I don’t support prop 8. But I see some of the reasons why someone might oppose gay marriage, and have nothing to do with religion. Can deal with taxes, as married couples enjoy tax benefits. Can deal philosophically with why marriage is favorably treated from a tax prospective (encourages population growth which is still important for the economy: note I don’t say parenting one can become a parent through adoption which does not stimulate population growth but is good in it’s own sense). Not everyone who’s opposing it even on religious grounds has to be a hateful whack job.

Reed (profile) says:

Re: Re: Re:2 Prop 8/Hate supporters don't want to be called out

Look at the statistics for Prop 8 and you will see it is NOT people who are concerned about tax breaks or philosophical disagreement who voted for it. I don’t mean to be rude, but the argument for procreation is plain ridiculous for several reasons. Why then allow people past child bearing years to get married? Or people that are infertile?

Prop 8 also marks one of the few times a state’s constitution has been amended to take people’s rights away and to actively discriminate against a particular group of people.

I have studied this stuff as a master level social worker so I am not just a punk kid blowing crap out my ass. I have also been married for 12 years and would never think of denying two people who are in love their right to the benefits provided by a civil union or marriage that I already enjoy.

I may be a bit passionate about this subject and go overboard, but it is for good reason.

Anonymous Coward says:

Re: Prop 8/Hate supporters don't want to be called out

So, you really do not care whether there are cameras in the courtroom. You are just figuring this is a clever way of overcoming opposition to a controversial proposition. What next? Send Gary “The Gutter” Larson to your house to cut on you until you stop disagreeing with something you do not believe in?

Reed (profile) says:

Re: Re: Prop 8/Hate supporters don't want to be called out

“So, you really do not care whether there are cameras in the courtroom.”

Re-read my post and try again. I am all for cameras in this trial because I believe it will show just how stupid it is to force your religious belief on others.

There is nothing “clever” here, unless you think passing a amendment to the constitution that actively discriminates against fellow Americans citizens based on your religious beliefs is cool.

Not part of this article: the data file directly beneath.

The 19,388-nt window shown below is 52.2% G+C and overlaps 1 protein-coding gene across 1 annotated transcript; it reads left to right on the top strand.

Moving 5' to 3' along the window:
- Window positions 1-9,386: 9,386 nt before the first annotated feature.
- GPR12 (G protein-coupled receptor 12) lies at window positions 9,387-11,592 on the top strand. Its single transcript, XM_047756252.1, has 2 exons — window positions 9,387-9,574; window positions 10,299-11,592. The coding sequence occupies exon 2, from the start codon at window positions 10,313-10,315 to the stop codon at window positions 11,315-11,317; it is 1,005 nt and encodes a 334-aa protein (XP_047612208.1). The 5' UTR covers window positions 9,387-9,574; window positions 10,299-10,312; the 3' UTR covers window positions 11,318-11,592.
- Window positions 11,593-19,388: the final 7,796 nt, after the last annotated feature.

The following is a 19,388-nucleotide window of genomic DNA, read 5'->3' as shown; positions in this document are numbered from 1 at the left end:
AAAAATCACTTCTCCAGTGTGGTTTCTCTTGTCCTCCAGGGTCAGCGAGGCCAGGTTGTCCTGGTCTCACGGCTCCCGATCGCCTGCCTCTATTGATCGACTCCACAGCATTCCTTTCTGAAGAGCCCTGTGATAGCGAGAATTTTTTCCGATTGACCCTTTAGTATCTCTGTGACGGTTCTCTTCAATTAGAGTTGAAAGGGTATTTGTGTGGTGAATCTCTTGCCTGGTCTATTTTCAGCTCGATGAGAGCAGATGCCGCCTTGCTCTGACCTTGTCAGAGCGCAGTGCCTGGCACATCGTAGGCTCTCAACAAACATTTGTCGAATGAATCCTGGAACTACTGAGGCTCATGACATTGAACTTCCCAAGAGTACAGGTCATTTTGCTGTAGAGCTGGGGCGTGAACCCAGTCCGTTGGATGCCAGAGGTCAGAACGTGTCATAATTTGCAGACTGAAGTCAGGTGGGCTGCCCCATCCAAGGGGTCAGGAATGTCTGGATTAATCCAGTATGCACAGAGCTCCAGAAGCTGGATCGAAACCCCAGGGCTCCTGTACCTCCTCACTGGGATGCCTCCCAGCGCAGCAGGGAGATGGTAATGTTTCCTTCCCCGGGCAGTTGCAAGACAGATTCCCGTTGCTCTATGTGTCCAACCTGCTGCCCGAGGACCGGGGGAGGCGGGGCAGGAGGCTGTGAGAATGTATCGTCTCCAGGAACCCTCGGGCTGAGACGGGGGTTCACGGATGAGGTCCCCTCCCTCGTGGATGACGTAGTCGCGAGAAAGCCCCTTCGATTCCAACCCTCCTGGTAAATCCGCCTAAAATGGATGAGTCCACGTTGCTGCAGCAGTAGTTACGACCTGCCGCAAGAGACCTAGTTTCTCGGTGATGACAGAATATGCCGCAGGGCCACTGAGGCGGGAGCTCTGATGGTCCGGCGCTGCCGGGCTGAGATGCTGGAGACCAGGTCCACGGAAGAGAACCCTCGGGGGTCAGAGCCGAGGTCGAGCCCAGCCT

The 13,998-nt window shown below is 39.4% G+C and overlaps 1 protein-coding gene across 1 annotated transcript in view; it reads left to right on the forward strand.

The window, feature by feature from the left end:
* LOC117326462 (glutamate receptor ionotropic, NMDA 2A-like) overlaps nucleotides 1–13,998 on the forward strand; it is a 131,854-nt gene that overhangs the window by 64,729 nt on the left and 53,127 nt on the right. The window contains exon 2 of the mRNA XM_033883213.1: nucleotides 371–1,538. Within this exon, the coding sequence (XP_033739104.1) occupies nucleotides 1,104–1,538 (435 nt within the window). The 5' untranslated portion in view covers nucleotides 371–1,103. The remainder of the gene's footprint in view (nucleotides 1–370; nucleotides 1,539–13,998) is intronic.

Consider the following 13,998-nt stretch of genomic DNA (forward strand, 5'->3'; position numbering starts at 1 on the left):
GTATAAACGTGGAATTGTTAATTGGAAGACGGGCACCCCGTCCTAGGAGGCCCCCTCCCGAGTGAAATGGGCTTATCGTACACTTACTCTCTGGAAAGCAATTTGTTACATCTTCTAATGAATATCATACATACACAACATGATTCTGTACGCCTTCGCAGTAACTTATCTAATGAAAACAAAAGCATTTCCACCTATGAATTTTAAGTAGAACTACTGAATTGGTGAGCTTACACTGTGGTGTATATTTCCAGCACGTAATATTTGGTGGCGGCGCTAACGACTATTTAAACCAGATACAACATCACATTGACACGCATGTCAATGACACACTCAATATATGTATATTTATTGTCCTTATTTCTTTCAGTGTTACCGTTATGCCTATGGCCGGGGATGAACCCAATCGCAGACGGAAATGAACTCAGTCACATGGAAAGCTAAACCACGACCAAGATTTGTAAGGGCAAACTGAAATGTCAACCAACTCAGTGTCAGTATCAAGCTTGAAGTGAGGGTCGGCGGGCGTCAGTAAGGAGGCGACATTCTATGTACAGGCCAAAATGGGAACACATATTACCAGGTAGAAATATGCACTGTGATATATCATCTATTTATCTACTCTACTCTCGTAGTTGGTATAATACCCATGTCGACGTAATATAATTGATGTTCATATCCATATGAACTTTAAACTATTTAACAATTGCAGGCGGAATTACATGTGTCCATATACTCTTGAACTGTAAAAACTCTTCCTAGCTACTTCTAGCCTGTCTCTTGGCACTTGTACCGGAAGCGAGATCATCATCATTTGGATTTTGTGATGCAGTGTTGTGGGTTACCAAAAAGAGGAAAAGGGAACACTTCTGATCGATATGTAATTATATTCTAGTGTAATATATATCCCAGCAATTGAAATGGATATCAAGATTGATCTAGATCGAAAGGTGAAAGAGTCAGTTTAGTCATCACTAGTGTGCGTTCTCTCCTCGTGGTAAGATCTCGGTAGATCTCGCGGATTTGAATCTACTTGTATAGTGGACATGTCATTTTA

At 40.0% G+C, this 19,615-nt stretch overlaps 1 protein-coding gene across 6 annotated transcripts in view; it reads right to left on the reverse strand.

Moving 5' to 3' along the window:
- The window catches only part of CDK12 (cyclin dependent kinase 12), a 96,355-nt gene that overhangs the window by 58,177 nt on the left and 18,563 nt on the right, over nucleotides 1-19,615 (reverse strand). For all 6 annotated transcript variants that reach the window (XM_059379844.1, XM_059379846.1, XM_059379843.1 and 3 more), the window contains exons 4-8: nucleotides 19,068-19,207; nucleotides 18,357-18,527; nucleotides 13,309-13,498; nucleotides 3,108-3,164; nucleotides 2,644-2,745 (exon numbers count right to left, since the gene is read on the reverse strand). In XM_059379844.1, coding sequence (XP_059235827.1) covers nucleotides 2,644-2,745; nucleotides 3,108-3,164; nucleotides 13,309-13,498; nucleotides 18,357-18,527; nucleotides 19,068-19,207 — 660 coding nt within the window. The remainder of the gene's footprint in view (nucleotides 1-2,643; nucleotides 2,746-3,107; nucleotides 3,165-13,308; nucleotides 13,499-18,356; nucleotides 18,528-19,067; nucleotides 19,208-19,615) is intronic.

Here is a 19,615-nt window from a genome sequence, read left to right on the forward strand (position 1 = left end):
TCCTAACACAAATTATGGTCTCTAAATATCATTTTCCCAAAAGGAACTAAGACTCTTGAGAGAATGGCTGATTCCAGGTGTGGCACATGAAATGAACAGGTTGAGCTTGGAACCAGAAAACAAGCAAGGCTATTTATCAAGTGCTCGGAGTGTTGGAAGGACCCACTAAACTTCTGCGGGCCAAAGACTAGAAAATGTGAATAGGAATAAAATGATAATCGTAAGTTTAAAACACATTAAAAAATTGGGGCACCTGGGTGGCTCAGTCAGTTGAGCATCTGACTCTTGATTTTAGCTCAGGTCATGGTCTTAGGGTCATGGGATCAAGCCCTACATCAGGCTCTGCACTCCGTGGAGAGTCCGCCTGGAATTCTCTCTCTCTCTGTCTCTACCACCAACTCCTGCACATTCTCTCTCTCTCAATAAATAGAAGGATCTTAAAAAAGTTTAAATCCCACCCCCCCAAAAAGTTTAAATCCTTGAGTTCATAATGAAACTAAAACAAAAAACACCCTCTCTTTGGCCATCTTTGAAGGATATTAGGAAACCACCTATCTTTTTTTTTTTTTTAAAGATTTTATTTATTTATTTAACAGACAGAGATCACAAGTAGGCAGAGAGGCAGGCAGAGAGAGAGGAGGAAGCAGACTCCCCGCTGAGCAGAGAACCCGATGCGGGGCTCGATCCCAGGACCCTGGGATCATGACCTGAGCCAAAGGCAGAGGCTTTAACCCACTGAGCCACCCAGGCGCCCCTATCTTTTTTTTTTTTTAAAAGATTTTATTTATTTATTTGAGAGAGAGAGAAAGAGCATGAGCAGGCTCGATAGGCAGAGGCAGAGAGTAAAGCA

Ruin20 says:

Re: bigot shield law

That’s exactly the kind of chilling effect on a witness that the courts want to avoid. It’s bigots in this case, its someone who’s admitting to an affair or doing drugs in connection with a murder in another case.

If I had to admit something embarrassing or support something controversial in a case it would be at least some condolence that it’s not going to live forever on youtube. And remember, for every witness there will always be an attempt by one side to discredit them.

Stephen says:

Re: Re: bigot shield law

The ironic thing, it’s the people that used to be in the closet who are more than happy to come out in public and state their desire to be married like heterosexuals, and it’s the bigots who want to hide from scorn and public shame. If that doesn’t show society is changed and those who in prior years would have attacked gays with hoods on are out of touch, I don’t know what could.

This is not a murder trial. This is a political trial. If these bigots want to stand up and be counted, they should have the courage to do so. But bigots are, by definition, cowards.

Anonymous Coward says:

This is not a massive “change” in procedures or anything that affects how the judicial system works. It’s merely an attempt to provide more transparency to what goes on in the court rooms, which seems like an extremely laudable goal, no matter where you stand on the various cases where this issue has come up.